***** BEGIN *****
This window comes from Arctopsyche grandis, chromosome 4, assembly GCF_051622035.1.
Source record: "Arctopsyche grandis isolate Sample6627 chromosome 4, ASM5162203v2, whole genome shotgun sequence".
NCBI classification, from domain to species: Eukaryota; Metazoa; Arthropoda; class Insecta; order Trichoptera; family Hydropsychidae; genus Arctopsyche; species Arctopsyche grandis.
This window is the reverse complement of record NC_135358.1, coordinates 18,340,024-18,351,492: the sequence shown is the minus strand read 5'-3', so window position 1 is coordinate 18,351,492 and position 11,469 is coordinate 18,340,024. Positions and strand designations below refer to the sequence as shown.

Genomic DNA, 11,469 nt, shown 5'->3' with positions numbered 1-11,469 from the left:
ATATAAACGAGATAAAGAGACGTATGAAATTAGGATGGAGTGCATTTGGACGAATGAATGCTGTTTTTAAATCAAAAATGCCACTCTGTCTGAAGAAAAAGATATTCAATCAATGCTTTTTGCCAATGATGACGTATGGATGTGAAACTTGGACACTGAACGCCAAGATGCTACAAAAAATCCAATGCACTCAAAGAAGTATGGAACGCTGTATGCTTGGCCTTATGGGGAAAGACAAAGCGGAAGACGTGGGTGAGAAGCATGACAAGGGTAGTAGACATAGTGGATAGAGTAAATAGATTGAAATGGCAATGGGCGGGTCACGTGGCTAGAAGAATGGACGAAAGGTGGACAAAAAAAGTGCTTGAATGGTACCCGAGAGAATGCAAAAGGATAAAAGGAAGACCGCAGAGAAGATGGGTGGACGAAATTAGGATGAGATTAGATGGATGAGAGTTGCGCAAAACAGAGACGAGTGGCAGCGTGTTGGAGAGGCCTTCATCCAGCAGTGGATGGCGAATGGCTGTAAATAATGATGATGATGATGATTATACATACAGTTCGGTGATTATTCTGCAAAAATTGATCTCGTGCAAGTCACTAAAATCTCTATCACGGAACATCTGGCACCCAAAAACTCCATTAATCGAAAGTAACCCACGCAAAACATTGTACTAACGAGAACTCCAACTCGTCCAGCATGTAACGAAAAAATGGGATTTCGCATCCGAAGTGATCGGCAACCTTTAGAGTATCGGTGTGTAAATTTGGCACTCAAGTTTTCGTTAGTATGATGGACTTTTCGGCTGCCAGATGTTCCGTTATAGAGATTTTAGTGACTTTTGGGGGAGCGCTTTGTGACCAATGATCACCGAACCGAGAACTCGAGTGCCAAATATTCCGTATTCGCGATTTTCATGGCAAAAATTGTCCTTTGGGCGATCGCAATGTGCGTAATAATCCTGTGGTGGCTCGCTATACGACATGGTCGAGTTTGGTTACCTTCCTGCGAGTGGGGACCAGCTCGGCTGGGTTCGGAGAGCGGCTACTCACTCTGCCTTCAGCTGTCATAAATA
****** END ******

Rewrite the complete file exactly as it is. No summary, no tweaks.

This window comes from Arctopsyche grandis, chromosome 4, assembly GCF_051622035.1.
Source record: "Arctopsyche grandis isolate Sample6627 chromosome 4, ASM5162203v2, whole genome shotgun sequence".
NCBI classification, from domain to species: Eukaryota; Metazoa; Arthropoda; class Insecta; order Trichoptera; family Hydropsychidae; genus Arctopsyche; species Arctopsyche grandis.
This window is the reverse complement of record NC_135358.1, coordinates 18,340,024-18,351,492: the sequence shown is the minus strand read 5'-3', so window position 1 is coordinate 18,351,492 and position 11,469 is coordinate 18,340,024. Positions and strand designations below refer to the sequence as shown.

Genomic DNA, 11,469 nt, shown 5'->3' with positions numbered 1-11,469 from the left:
ATATAAACGAGATAAAGAGACGTATGAAATTAGGATGGAGTGCATTTGGACGAATGAATGCTGTTTTTAAATCAAAAATGCCACTCTGTCTGAAGAAAAAGATATTCAATCAATGCTTTTTGCCAATGATGACGTATGGATGTGAAACTTGGACACTGAACGCCAAGATGCTACAAAAAATCCAATGCACTCAAAGAAGTATGGAACGCTGTATGCTTGGCCTTATGGGGAAAGACAAAGCGGAAGACGTGGGTGAGAAGCATGACAAGGGTAGTAGACATAGTGGATAGAGTAAATAGATTGAAATGGCAATGGGCGGGTCACGTGGCTAGAAGAATGGACGAAAGGTGGACAAAAAAAGTGCTTGAATGGTACCCGAGAGAATGCAAAAGGATAAAAGGAAGACCGCAGAGAAGATGGGTGGACGAAATTAGGATGAGATTAGATGGATGAGAGTTGCGCAAAACAGAGACGAGTGGCAGCGTGTTGGAGAGGCCTTCATCCAGCAGTGGATGGCGAATGGCTGTAAATAATGATGATGATGATGATTATACATACAGTTCGGTGATTATTCTGCAAAAATTGATCTCGTGCAAGTCACTAAAATCTCTATCACGGAACATCTGGCACCCAAAAACTCCATTAATCGAAAGTAACCCACGCAAAACATTGTACTAACGAGAACTCCAACTCGTCCAGCATGTAACGAAAAAATGGGATTTCGCATCCGAAGTGATCGGCAACCTTTAGAGTATCGGTGTGTAAATTTGGCACTCAAGTTTTCGTTAGTATGATGGACTTTTCGGCTGCCAGATGTTCCGTTATAGAGATTTTAGTGACTTTTGGGGGAGCGCTTTGTGACCAATGATCACCGAACCGAGAACTCGAGTGCCAAATATTCCGTATTCGCGATTTTCATGGCAAAAATTGTCCTTTGGGCGATCGCAATGTGCGTAATAATCCTGTGGTGGCTCGCTATACGACATGGTCGAGTTTGGTTACCTTCCTGCGAGTGGGGACCAGCTCGGCTGGGTTCGGAGAGCGGCTACTCACTCTGCCTTCAGCTGTCATAAATA